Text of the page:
Provided by: amanda-common_2.4.5p1-2_i386
amrestore - extract backup images from an AMANDA tape
amrestore [-r | -c | -C] [-b blocksize] [-f fileno] [-l label] [-p]
[-h] tapedevice | holdingfile |
hostname [diskname [datestamp [hostname [diskname [datestamp...]]]]]
Amrestore extracts backup images from the tape mounted on tapedevice or
from the holding disk file holdingfile that match hostname, diskname
and datestamp patterns given on the command line. The tape or holding
file must be in a format written by the amdump or amflush program.
If diskname is not specified, all backups on the tape for the previous
hostname are candidates. If datestamp is not specified, all backups on
the tape for the previous hostname and diskname are candidates. If no
hostname, diskname or datestamp are specified, every backup on the tape
is a candidate.
Hostname and diskname are special expressions described in the "HOST &
DISK EXPRESSION" section of amanda(8). Datestamp are special expression
described in the "DATESTAMP EXPRESSION" section of amanda(8). For
example, if diskname is "rza", it would match disks rz2a and rz3a.
Datestamp is useful if amflush writes multiple backup runs to a single
Unless -p is used, candidate backup images are extracted to files in
the current directory named:
Amrestore doesn’t use a changer, it restore from the tape already
loaded in the tapedevice.
-b Set the blocksize used to read the tape or holding file. All
holding files must be read with a blocksize of 32 KBytes.
Amrestore should normally be able to determine the blocksize for
tapes on its own and not need this parameter.
The default is 32 KBytes.
-f Do a rewind followed by a fsf <fileno> before trying to restore
-l Check if we restoring from the tape with the right label
-p Pipe output. The first matching backup image is sent to standard
output, which is normally a pipe to restore or tar, then
amrestore quits. It may be run again to continue selecting
backups to process. Make sure you specify the no-rewind
tapedevice when doing this.
Note: restore may report "short read" errors when reading from a pipe.
Most versions of restore support a blocking factor option to let you
set the read block size, and you should set it to 2. See the example
-c Compress output using the fastest method the compression program
provides. Amrestore normally writes output files in a format
understood by restore or tar, even if the backups on the tape
are compressed. With the -c or -C option, amrestore writes all
files in compressed format, even if the backups on the tape are
not compressed. Output file names will have a .Z or .gz
extension depending on whether compress or gzip is the preferred
compression program. This option is useful when the current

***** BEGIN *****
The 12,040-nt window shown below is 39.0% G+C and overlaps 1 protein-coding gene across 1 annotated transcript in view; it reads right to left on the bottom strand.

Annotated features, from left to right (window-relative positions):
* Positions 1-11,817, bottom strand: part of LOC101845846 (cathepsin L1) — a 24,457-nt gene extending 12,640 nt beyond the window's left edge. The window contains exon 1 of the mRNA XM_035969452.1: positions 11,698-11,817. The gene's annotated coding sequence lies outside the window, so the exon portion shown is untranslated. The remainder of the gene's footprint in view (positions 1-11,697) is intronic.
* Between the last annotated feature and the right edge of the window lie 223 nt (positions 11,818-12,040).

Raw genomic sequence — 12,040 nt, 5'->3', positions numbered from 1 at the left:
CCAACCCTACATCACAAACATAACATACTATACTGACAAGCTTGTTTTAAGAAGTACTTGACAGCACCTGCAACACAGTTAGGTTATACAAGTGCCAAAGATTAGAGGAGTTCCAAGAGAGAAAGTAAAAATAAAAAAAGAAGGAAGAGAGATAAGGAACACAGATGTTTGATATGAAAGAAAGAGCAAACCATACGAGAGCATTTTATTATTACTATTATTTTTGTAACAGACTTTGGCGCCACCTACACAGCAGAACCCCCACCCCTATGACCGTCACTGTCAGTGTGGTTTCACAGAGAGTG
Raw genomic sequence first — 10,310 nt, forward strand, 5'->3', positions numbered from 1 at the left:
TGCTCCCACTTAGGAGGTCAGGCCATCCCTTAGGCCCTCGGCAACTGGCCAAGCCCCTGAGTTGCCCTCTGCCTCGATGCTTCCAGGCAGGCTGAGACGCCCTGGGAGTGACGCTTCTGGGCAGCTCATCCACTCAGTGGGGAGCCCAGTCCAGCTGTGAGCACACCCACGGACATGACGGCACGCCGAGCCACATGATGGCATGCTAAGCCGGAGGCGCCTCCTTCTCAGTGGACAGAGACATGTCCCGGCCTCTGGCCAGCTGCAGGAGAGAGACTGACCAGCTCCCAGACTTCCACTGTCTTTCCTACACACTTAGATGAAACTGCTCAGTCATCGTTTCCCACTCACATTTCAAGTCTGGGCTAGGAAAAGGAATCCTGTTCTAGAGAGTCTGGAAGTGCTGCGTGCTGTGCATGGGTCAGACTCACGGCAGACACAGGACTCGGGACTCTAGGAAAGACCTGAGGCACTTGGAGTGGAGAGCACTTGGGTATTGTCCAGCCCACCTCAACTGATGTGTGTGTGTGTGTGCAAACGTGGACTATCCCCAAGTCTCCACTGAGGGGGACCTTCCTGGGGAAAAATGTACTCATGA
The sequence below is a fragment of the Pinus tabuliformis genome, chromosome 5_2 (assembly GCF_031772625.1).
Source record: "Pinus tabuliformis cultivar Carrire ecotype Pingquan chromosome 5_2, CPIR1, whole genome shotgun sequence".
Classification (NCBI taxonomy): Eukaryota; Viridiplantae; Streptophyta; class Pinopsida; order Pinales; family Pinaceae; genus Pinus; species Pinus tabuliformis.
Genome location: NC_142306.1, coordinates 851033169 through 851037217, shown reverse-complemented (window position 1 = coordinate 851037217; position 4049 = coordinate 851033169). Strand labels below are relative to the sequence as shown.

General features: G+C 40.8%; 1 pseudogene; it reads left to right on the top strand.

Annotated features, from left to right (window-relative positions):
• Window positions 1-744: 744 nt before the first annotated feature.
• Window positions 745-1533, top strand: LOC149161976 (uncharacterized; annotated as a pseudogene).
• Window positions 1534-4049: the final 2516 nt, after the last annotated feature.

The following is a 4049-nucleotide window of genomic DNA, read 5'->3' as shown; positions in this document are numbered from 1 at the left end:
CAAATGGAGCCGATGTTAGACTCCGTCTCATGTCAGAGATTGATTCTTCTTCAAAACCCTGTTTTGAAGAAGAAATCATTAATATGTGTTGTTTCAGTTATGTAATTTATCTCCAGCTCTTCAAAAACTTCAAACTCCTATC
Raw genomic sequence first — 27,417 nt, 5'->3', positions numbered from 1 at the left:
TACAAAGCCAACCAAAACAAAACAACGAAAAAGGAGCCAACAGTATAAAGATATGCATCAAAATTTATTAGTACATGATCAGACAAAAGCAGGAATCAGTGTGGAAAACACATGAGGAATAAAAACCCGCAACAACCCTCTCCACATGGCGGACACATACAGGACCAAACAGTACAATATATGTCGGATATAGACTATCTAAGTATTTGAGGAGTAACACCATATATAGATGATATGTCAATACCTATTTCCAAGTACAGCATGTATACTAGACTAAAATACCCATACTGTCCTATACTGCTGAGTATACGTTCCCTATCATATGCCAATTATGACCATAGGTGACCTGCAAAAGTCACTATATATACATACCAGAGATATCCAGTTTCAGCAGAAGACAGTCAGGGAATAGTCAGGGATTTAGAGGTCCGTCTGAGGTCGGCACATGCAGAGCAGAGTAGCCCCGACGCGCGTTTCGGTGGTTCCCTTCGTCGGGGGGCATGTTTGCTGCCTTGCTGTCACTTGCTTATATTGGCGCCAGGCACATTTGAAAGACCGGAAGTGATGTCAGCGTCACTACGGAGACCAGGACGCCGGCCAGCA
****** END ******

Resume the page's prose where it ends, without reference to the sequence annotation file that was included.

directory disk is small.
-C Compress output using the best method the compression program
provides (may be very CPU intensive). See the notes above about
the -c option.
-r Raw output. Backup images are output exactly as they are on the
tape, including the amdump headers. Output file names will have
a .RAW extension. This option is only useful for debugging and
other strange circumstances.
-h Header output. The tape header block is output at the beginning
of each file. This is like -r except -c or -C may also be used
to compress the result. Amrecover uses the header to determine
the restore program to use.
If a header is written (-r or -h), only 32 KBytes are output regardless
of the tape blocksize. This makes the resulting image usable as a
The following does an interactive restore of disk rz3g from host seine,
to restore particular files. Note the use of the b option to restore,
which causes it to read in units of two 512-byte blocks (1 Kbyte) at a
time. This helps keep it from complaining about short reads.
% amrestore -p /dev/nrmt9 seine rz3g | restore -ivbf 2 -
The next example extracts all backup images for host seine. This is the
usual way to extract all data for a host after a disk crash.
% amrestore /dev/nrmt9 seine
If the backup datestamp in the above example is 19910125 and seine has
level 0 backups of disks rz1a and rz1g on the tape, these files will be
created in the current directory:
You may also use amrestore to extract a backup image from a holding
disk file that has not yet been flushed to tape:
% amrestore -p /amanda/20001119/seine.rz1a.2 | restore -ivbf 2 -
Amrestore may be used to generate a listing of images on a tape:
% mt -f /dev/nrmt9 rewind
% amrestore -p /dev/nrmt9 no-such-host > /dev/null
This asks amrestore to find images for host no-such-host. It will not
find any entries that match, but along the way will report each image
GNU-tar must be used to restore files from backup images created with
the GNUTAR dumptype. Vendor tar programs sometimes fail to read GNU tar
James da Silva, <firstname.lastname@example.org>, University of Maryland, College Park:
Stefan G. Weichinger, <email@example.com>, maintainer of the
amanda(8), amdump(8), amflush(8), tar(1) restore(8)